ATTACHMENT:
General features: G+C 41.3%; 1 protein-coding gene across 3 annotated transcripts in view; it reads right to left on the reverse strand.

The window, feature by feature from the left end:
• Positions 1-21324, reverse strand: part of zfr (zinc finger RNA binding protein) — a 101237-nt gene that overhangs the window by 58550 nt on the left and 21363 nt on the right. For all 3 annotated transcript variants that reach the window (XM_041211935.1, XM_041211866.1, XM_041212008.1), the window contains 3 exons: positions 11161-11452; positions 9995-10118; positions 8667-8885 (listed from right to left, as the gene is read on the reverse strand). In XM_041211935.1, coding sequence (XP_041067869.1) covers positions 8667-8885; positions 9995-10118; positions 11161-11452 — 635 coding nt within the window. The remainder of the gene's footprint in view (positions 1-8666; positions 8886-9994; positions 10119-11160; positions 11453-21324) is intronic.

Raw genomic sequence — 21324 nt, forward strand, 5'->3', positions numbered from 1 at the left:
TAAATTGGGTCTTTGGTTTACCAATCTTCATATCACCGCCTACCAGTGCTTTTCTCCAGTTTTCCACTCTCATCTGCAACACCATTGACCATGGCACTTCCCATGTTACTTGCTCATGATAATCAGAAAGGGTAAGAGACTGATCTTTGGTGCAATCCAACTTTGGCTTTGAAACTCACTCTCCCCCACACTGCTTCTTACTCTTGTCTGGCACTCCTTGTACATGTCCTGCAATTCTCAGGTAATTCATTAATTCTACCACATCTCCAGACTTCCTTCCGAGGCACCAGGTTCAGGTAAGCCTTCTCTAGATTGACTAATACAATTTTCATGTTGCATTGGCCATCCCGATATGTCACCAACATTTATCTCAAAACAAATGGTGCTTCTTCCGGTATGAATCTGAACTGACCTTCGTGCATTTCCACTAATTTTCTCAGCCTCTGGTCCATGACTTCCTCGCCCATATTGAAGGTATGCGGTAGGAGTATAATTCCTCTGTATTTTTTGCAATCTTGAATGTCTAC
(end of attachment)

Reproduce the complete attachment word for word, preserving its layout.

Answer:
General features: G+C 41.3%; 1 protein-coding gene across 3 annotated transcripts in view; it reads right to left on the reverse strand.

The window, feature by feature from the left end:
• Positions 1-21324, reverse strand: part of zfr (zinc finger RNA binding protein) — a 101237-nt gene that overhangs the window by 58550 nt on the left and 21363 nt on the right. For all 3 annotated transcript variants that reach the window (XM_041211935.1, XM_041211866.1, XM_041212008.1), the window contains 3 exons: positions 11161-11452; positions 9995-10118; positions 8667-8885 (listed from right to left, as the gene is read on the reverse strand). In XM_041211935.1, coding sequence (XP_041067869.1) covers positions 8667-8885; positions 9995-10118; positions 11161-11452 — 635 coding nt within the window. The remainder of the gene's footprint in view (positions 1-8666; positions 8886-9994; positions 10119-11160; positions 11453-21324) is intronic.

Raw genomic sequence — 21324 nt, forward strand, 5'->3', positions numbered from 1 at the left:
TAAATTGGGTCTTTGGTTTACCAATCTTCATATCACCGCCTACCAGTGCTTTTCTCCAGTTTTCCACTCTCATCTGCAACACCATTGACCATGGCACTTCCCATGTTACTTGCTCATGATAATCAGAAAGGGTAAGAGACTGATCTTTGGTGCAATCCAACTTTGGCTTTGAAACTCACTCTCCCCCACACTGCTTCTTACTCTTGTCTGGCACTCCTTGTACATGTCCTGCAATTCTCAGGTAATTCATTAATTCTACCACATCTCCAGACTTCCTTCCGAGGCACCAGGTTCAGGTAAGCCTTCTCTAGATTGACTAATACAATTTTCATGTTGCATTGGCCATCCCGATATGTCACCAACATTTATCTCAAAACAAATGGTGCTTCTTCCGGTATGAATCTGAACTGACCTTCGTGCATTTCCACTAATTTTCTCAGCCTCTGGTCCATGACTTCCTCGCCCATATTGAAGGTATGCGGTAGGAGTATAATTCCTCTGTATTTTTTGCAATCTTGAATGTCTAC